How Do I Treat a Strained Chest Muscle?

A strained chest muscle can occur after a strenuous workout, after which you should have a few days of rest and recovery before resuming activities.
Ibuprofen can be used to reduce the pain and swelling of a strained chest muscle.
An anatomical illustration showing many muscles in the upper body, including the pectoralis major, the large muscle in the chest.
Rest is important in treating a strained chest muscle.
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  • Written By: Meshell Powell
  • Edited By: Melissa Wiley
  • Last Modified Date: 20 August 2014
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A strained chest muscle may occur after a strenuous physical workout or a traumatic injury to the chest. It is important to visit a doctor to rule out serious medical conditions such as a broken rib or damage to the muscles surrounding the heart. Once the diagnosis of a strained chest muscle has been made, treatment can begin. Some treatment options may include rest, over-the-counter or prescription medications, and heat or ice therapy.

Pain is the primary symptom of this kind of strained muscle. Depending on the severity of the injury, the pain may be constant, or it may intensify during any kind of movement involving the chest. If the strain is severe, moving the arms may lead to increased muscle pain in the chest. Since vital organs such as the heart and lungs are located in the chest cavity, it is extremely important to obtain an accurate diagnosis instead of attempting to self-medicate without knowing if serious damage has been done.

Rest is an important first step in treating a strained chest muscle. Strained or pulled muscles will often heal themselves over a period of time as long as the patient avoids activities which may cause further damage. Bed rest is generally recommended during this period of recovery.

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While recovering from a strained muscle, pain medications may help you to be more comfortable. Over-the-counter pain medications such as ibuprofen are often suggested since ibuprofen helps to reduce swelling and inflammation while reducing pain levels. If non-prescription pain relievers do not provide adequate relief, the doctor may prescribe stronger medications.

Heat or ice therapy is often recommended when treating this condition. Both methods have relatively equal success rates, so whether to use heat or ice depends largely on your preferences. Many patients prefer to use ice therapy for the first few days after the injury in order to help reduce swelling. Heat therapy is often used later to help loosen muscles. Each method should be used for only 15 to 20 minutes at a time.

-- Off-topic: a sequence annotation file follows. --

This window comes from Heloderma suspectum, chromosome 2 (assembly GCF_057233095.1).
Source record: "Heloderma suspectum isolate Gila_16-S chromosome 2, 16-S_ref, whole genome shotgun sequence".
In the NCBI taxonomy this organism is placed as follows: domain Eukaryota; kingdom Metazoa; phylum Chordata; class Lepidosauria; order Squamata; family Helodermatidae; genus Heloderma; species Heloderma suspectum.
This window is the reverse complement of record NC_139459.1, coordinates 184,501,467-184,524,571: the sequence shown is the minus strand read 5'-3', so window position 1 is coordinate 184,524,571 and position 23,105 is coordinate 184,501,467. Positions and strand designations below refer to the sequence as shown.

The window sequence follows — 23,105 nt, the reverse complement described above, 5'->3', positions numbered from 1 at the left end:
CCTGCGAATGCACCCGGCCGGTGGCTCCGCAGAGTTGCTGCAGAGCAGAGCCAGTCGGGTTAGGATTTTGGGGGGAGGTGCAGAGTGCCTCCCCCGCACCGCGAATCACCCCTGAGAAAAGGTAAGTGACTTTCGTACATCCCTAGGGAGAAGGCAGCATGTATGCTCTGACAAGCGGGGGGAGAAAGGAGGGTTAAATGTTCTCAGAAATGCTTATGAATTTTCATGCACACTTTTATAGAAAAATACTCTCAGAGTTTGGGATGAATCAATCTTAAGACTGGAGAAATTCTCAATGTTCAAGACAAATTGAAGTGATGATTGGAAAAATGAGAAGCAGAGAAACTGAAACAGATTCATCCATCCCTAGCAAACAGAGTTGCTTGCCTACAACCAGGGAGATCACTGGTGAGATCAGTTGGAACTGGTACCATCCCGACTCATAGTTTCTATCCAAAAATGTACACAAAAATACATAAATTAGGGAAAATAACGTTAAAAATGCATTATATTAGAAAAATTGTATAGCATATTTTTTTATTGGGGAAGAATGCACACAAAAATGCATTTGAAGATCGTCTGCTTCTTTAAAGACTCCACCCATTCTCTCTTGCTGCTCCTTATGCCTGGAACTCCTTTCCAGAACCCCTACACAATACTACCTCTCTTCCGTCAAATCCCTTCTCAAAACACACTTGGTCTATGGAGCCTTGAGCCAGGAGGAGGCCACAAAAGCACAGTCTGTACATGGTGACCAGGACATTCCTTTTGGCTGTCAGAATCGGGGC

After a few days of rest and recuperation, the person who has suffered a strained muscle may slowly begin to resume activity. Gentle stretching exercises should begin slowly, with the patient stopping if pain returns. Once stretching becomes comfortable, you may slowly resume normal activities as tolerated, being careful not to do too much too soon. Continued pain should be reported to a physician.

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anon324744
Post 5

There is no mention whatsoever of the building blocks of the connective tissue that are the actual problem. This is why I don't go to the doctor. They know next to nothing except which drug masks which problem. I'm not kidding. The next time you're in the doctor's office, quiz them on nutrition. It's sad.

I take Vitamin D3; B6; Magnesium (not oxide though); C; Glucosamine Sulfate; Chondroitin Sulfate (in low molecular weight) and protein.

These help supply your body with the building blocks it needs to heal itself. Throw those NSAID's out the window. They don't heal anything.

jonrss
Post 3

A strained chest muscle can actually be a symptom of a much more serious problem which is a torn chest muscle. It would be very hard to sustain this kind of injury, but it would be possible. A lot of the symptoms would be similar to chest muscle strain symptoms but they would last much longer and be a lot more painful. Anyone who experiences prolonged pain should really see their doctor because the problem could be more severe than they realize.

nextcorrea
Post 2

I have not worked out in a gym in over 10 years. I got a new membership last week and went in yesterday for the first time. I didn't want to look like the new guy or someone that was in pathetic shape so I walked straight over to the bench press and put 45 lb weights on both sides. I was able to lift it 3 times before it collapsed on my chest and I had to yell out for help.

Needless to say it was really embarrassing. But even worse than that is that my chest is now killing me. My muscles haven't felt this bad in years. Its like someone drove a car right over my chest. I know that the only real cure is to weight it out but I would give almost anything for some relief right now.

backdraft
Post 1

Whenever I get muscle pain I take a bath in Epsom salts. This is a trick that my mother showed me and apparently it has been around for ages. It really does relieve some of the pain and there is something very relaxing about being submerged in the salty water. I can;t claim that it will take all the pain away, it is not a miracle cure, but it will help.

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